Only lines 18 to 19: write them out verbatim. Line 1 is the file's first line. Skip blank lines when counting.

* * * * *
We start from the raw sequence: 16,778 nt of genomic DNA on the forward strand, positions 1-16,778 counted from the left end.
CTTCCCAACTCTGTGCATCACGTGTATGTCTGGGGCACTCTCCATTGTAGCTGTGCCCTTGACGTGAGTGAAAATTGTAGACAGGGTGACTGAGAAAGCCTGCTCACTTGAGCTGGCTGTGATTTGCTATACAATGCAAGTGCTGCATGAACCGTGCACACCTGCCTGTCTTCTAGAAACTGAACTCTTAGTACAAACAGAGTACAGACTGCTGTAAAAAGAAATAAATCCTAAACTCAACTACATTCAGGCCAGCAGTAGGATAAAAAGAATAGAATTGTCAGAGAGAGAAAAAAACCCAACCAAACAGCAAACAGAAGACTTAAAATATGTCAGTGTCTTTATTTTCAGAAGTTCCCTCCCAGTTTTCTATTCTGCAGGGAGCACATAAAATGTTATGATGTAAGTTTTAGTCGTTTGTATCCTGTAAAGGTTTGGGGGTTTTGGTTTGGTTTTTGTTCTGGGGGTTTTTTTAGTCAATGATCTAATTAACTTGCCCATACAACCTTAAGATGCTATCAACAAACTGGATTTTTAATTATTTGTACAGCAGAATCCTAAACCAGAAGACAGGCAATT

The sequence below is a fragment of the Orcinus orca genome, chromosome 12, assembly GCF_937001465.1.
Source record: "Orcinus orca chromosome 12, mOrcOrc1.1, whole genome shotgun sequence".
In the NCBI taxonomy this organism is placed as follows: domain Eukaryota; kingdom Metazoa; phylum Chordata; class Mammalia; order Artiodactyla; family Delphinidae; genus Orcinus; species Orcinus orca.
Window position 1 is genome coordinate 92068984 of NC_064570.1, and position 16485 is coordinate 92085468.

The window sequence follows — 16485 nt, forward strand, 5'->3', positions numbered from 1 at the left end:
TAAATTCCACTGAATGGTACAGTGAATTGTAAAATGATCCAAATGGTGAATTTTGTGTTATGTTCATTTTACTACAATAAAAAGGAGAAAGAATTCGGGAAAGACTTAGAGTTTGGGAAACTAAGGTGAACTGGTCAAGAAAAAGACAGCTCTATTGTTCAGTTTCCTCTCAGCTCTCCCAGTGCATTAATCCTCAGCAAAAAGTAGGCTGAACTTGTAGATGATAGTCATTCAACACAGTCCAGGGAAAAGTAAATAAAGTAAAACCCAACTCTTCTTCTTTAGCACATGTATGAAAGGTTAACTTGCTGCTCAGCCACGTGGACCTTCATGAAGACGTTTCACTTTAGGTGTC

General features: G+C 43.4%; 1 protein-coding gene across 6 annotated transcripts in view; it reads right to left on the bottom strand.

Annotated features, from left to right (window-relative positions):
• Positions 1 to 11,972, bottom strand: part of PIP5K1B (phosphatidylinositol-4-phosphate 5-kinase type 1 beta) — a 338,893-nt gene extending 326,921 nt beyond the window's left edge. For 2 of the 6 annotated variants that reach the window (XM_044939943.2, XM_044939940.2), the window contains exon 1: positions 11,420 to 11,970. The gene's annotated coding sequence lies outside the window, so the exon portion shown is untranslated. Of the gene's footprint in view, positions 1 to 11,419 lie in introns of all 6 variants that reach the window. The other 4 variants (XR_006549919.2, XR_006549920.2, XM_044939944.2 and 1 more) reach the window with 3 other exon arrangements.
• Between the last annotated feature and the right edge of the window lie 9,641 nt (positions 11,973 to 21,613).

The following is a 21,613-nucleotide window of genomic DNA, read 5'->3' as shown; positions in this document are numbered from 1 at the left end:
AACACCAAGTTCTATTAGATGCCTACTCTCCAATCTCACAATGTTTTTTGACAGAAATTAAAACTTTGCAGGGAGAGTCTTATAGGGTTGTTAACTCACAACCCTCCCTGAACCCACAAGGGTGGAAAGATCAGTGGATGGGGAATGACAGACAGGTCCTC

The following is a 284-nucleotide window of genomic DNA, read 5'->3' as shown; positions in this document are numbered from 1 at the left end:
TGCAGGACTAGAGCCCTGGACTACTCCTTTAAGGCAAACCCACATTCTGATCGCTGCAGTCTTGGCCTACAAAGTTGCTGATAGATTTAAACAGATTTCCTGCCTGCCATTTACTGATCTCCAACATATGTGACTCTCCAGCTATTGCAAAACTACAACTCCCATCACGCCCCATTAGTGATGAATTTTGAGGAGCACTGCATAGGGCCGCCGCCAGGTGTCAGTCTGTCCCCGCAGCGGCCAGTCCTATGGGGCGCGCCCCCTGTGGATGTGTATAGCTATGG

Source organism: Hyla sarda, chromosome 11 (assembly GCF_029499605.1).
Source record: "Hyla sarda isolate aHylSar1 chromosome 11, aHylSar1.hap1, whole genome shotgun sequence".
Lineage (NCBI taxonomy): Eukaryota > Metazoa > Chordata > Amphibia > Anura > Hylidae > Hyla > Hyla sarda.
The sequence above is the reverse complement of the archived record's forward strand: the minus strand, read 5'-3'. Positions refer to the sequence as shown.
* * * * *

Source record: "Hyla sarda isolate aHylSar1 chromosome 11, aHylSar1.hap1, whole genome shotgun sequence".
Lineage (NCBI taxonomy): Eukaryota > Metazoa > Chordata > Amphibia > Anura > Hylidae > Hyla > Hyla sarda.